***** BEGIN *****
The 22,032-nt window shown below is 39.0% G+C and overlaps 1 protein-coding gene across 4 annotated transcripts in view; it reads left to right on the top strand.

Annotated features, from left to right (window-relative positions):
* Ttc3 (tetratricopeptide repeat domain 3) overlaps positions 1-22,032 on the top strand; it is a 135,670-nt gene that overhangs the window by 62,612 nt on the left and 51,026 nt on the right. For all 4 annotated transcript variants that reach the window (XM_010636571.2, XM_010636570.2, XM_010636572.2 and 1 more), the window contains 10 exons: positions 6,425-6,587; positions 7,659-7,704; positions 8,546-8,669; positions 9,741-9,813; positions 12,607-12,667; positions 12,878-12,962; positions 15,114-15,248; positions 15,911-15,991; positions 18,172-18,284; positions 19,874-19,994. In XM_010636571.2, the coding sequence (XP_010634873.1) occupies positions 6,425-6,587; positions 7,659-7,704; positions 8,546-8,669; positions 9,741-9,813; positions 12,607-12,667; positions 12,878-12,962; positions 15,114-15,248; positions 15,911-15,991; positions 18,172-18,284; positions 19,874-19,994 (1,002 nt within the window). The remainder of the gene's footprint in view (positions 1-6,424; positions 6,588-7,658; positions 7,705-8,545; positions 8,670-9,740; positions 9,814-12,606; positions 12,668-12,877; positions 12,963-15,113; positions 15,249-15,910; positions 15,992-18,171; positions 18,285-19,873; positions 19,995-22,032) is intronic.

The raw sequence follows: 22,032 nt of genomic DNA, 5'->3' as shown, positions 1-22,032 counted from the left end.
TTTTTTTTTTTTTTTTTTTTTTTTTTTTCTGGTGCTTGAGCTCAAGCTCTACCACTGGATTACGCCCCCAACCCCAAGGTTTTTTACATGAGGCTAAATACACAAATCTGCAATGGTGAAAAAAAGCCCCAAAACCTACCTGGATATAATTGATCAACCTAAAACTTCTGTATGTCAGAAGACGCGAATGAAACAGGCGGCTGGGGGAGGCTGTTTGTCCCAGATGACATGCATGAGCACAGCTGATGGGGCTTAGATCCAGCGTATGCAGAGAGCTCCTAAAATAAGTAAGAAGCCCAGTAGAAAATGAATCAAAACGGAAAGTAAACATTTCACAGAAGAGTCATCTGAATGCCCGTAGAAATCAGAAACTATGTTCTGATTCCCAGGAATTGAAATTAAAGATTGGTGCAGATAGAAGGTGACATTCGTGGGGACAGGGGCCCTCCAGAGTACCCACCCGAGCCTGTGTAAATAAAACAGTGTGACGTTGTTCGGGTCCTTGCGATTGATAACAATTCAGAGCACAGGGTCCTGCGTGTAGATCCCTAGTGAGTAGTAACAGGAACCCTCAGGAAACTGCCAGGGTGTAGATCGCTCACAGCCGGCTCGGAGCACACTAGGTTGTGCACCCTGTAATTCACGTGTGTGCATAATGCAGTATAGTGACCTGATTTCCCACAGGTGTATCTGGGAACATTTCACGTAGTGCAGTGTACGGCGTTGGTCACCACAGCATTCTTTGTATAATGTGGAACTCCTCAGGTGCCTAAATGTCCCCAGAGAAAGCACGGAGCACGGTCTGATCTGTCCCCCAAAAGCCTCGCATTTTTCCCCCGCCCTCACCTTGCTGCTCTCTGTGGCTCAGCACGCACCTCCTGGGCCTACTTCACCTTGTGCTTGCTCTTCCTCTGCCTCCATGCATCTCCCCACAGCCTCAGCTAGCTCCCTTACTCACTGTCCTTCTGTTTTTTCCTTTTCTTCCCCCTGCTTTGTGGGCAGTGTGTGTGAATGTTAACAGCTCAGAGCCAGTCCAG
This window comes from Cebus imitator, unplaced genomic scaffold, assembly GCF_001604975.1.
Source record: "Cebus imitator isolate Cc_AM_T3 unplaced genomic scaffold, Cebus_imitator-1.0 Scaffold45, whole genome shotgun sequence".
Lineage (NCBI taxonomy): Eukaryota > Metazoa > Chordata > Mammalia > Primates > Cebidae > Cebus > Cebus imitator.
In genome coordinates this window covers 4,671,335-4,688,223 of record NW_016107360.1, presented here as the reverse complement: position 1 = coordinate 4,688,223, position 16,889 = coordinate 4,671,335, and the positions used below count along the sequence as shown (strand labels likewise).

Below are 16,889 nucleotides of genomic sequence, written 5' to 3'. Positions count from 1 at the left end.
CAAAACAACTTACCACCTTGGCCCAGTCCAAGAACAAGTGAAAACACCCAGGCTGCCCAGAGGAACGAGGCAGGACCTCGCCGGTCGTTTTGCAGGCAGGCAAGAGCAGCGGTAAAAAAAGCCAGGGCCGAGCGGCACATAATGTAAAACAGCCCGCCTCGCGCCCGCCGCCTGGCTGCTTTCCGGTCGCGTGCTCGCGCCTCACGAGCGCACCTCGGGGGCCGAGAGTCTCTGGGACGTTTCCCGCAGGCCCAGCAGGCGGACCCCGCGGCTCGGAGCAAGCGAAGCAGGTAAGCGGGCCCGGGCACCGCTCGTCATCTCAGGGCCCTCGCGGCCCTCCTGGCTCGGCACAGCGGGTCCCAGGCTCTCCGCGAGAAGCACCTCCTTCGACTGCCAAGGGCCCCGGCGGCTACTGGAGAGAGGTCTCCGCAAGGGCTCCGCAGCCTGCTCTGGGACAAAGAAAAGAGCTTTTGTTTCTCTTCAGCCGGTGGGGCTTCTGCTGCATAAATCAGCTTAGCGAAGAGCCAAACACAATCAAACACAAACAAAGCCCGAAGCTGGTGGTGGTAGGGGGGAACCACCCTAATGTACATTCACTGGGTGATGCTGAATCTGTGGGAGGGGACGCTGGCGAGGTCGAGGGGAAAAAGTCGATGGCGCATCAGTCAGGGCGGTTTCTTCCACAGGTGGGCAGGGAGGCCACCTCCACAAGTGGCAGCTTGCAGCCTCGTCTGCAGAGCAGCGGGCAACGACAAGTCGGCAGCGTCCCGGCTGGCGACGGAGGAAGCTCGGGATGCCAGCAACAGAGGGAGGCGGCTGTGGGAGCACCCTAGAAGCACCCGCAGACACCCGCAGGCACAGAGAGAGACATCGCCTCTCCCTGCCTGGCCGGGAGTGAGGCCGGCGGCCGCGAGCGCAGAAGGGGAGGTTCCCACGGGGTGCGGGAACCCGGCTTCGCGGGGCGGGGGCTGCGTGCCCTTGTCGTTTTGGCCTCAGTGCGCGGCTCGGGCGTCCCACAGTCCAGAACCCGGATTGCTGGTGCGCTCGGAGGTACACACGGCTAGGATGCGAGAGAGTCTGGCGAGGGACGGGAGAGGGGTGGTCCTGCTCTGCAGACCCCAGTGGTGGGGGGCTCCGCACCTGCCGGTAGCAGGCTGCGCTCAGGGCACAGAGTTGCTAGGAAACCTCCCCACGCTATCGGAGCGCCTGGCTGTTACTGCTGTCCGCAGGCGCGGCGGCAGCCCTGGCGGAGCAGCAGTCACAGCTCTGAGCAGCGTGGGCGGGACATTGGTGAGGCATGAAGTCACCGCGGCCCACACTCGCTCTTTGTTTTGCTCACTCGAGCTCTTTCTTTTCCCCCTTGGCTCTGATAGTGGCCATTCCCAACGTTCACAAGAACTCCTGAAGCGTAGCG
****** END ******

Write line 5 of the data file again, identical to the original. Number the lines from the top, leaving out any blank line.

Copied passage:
TTTTTTTTTTTTTTTTTTTTTTTTTTTTCTGGTGCTTGAGCTCAAGCTCTACCACTGGATTACGCCCCCAACCCCAAGGTTTTTTACATGAGGCTAAATACACAAATCTGCAATGGTGAAAAAAAGCCCCAAAACCTACCTGGATATAATTGATCAACCTAAAACTTCTGTATGTCAGAAGACGCGAATGAAACAGGCGGCTGGGGGAGGCTGTTTGTCCCAGATGACATGCATGAGCACAGCTGATGGGGCTTAGATCCAGCGTATGCAGAGAGCTCCTAAAATAAGTAAGAAGCCCAGTAGAAAATGAATCAAAACGGAAAGTAAACATTTCACAGAAGAGTCATCTGAATGCCCGTAGAAATCAGAAACTATGTTCTGATTCCCAGGAATTGAAATTAAAGATTGGTGCAGATAGAAGGTGACATTCGTGGGGACAGGGGCCCTCCAGAGTACCCACCCGAGCCTGTGTAAATAAAACAGTGTGACGTTGTTCGGGTCCTTGCGATTGATAACAATTCAGAGCACAGGGTCCTGCGTGTAGATCCCTAGTGAGTAGTAACAGGAACCCTCAGGAAACTGCCAGGGTGTAGATCGCTCACAGCCGGCTCGGAGCACACTAGGTTGTGCACCCTGTAATTCACGTGTGTGCATAATGCAGTATAGTGACCTGATTTCCCACAGGTGTATCTGGGAACATTTCACGTAGTGCAGTGTACGGCGTTGGTCACCACAGCATTCTTTGTATAATGTGGAACTCCTCAGGTGCCTAAATGTCCCCAGAGAAAGCACGGAGCACGGTCTGATCTGTCCCCCAAAAGCCTCGCATTTTTCCCCCGCCCTCACCTTGCTGCTCTCTGTGGCTCAGCACGCACCTCCTGGGCCTACTTCACCTTGTGCTTGCTCTTCCTCTGCCTCCATGCATCTCCCCACAGCCTCAGCTAGCTCCCTTACTCACTGTCCTTCTGTTTTTTCCTTTTCTTCCCCCTGCTTTGTGGGCAGTGTGTGTGAATGTTAACAGCTCAGAGCCAGTCCAG